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The French government is recommending that its nationals leave the volatile West African country of Guinea, nearly three weeks after a brutal army crackdown against protesters. The move comes a day after the International Criminal Court in The Hague said it would investigate the September killings.
French officials say they have no immediate plans to evacuate an estimated 2,500 French nationals living in Guinea. But on its Web site, France's foreign ministry strongly urged French not to travel to Guinea and for those currently there to leave. The families of U.S. diplomats in Guinea are also being sent home.
The situation in the West African country remains volatile, after presidential guards opened fire on tens of thousands of pro-democracy protesters on September 28. The United Nations and local human rights groups say 157 people were shot dead during the rally at a Conakry stadium. Guinea's ruling military junta, led by Captain Moussa Dadis Camara, gave a far lower death toll of 57.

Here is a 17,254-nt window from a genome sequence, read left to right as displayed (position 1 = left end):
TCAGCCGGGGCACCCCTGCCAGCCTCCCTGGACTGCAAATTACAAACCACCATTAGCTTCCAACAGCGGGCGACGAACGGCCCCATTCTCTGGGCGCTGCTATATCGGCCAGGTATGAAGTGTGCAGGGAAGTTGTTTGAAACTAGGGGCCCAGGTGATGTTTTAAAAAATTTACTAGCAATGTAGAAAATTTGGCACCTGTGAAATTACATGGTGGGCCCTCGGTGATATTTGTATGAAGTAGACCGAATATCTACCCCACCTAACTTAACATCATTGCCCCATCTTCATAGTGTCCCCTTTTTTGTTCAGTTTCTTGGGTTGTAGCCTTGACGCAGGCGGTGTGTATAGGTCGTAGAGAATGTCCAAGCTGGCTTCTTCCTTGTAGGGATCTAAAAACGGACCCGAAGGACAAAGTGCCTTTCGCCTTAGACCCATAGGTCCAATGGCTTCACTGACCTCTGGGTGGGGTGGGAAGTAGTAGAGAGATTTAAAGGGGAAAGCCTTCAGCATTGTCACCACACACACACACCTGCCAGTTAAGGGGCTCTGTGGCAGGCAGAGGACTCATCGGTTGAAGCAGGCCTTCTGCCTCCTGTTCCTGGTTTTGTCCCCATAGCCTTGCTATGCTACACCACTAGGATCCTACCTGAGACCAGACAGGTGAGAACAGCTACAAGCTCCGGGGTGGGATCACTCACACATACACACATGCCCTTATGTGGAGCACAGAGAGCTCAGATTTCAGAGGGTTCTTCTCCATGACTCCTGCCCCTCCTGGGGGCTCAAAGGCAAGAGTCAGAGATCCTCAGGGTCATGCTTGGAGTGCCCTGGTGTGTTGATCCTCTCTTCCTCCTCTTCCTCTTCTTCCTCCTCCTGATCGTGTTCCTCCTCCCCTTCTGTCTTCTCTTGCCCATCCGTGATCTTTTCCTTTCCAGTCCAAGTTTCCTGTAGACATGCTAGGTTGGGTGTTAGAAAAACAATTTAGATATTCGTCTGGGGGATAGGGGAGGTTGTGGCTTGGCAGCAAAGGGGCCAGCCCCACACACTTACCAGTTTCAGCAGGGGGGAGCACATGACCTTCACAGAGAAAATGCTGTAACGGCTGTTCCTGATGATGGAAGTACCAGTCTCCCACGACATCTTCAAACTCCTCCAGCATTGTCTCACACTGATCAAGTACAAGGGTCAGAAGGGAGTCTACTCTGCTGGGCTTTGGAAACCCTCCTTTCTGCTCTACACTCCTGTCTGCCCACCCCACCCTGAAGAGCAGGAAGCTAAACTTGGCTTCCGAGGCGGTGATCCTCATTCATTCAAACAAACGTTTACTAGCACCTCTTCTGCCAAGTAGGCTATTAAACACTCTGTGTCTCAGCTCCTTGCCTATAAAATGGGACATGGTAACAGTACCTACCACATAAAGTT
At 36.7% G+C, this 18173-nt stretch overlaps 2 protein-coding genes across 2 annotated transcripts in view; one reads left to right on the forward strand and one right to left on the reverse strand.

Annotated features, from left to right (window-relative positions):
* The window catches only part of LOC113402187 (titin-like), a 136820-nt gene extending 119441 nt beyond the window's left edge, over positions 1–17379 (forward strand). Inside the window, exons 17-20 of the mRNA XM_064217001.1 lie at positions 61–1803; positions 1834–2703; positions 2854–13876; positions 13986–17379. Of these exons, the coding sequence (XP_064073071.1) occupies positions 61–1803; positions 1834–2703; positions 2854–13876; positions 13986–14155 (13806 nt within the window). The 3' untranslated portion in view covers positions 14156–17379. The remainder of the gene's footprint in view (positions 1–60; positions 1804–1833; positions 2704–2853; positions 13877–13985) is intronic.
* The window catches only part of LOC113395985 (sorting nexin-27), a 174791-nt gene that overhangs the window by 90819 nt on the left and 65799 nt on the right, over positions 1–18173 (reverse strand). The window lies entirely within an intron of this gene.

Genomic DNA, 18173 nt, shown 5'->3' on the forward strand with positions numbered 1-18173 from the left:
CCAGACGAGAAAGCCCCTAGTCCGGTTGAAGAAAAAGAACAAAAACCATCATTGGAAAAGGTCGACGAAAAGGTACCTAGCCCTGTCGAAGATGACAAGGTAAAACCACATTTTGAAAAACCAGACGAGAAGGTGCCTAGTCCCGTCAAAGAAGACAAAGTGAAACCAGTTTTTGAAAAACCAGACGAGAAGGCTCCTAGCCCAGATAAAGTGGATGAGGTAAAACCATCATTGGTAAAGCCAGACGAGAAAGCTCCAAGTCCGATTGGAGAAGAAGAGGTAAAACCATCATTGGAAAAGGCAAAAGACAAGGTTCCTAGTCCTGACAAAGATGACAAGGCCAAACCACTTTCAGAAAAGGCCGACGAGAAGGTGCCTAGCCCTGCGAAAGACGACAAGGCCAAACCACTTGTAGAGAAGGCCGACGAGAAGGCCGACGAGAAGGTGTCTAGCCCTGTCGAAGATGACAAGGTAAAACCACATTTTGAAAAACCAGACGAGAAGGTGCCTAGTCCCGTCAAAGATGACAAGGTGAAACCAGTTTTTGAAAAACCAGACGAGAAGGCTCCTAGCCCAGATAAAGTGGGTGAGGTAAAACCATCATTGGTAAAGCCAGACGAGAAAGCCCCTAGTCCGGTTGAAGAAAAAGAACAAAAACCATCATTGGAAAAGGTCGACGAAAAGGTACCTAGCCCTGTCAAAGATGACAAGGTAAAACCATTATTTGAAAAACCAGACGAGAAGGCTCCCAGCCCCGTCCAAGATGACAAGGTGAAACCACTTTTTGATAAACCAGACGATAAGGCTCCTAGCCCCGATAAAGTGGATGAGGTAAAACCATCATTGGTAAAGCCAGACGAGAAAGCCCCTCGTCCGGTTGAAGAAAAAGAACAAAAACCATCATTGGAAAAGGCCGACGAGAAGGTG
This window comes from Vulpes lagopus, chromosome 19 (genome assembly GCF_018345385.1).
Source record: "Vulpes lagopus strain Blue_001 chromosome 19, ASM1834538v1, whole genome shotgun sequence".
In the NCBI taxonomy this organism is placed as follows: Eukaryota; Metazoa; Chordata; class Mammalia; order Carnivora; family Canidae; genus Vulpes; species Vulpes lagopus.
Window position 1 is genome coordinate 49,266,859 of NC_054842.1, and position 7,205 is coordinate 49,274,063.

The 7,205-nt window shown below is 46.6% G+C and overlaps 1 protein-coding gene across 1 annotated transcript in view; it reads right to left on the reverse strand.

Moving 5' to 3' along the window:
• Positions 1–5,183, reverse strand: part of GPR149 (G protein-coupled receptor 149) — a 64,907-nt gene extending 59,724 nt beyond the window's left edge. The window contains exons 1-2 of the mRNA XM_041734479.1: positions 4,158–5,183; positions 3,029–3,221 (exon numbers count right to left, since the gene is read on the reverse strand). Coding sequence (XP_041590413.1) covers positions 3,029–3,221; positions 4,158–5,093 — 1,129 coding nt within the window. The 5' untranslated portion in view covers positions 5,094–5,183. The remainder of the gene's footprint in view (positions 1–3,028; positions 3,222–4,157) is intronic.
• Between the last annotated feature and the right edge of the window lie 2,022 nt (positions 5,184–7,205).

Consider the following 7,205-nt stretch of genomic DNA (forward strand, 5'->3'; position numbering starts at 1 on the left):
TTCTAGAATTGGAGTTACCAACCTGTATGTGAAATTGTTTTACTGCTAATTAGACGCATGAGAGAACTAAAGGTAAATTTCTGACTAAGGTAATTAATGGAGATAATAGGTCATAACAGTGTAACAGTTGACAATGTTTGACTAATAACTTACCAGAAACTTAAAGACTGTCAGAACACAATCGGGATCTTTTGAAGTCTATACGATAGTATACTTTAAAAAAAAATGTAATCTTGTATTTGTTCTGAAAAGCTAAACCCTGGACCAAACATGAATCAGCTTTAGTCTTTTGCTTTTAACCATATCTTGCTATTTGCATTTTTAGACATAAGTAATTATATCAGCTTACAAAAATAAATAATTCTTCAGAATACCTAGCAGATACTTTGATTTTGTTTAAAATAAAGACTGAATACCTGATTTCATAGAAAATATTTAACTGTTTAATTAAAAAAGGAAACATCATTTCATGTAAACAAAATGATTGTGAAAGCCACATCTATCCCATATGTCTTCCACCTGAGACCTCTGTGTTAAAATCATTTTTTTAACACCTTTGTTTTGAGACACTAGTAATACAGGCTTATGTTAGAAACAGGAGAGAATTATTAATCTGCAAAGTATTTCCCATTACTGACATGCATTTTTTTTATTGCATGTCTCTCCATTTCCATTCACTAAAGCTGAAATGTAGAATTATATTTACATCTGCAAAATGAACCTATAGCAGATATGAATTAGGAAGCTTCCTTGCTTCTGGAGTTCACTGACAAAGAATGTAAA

The army crackdown has drawn strong international condemnation, including on the part of the United States and Guinea's former colonial power France - which called for international intervention in Guinea. On Thursday, the International Criminal Court announced it was opening a preliminary investigation into the violence - a move hailed by French Foreign Minister Bernard Kouchner.
In remarks to French radio, Kouchner called the shootings and reports of rape 'savage' and 'unsupportable.' He said the criminal court's decision to investigate the incidents marked a good step forward for international justice.
Protesters at the September rally were calling on Captain Camara to step down. The junta leader, who seized power less than a year ago, previously said he would not run in elections scheduled for January but has since indicated he may change his mind. Three cabinet ministers have resigned this week in protest against the violence last month.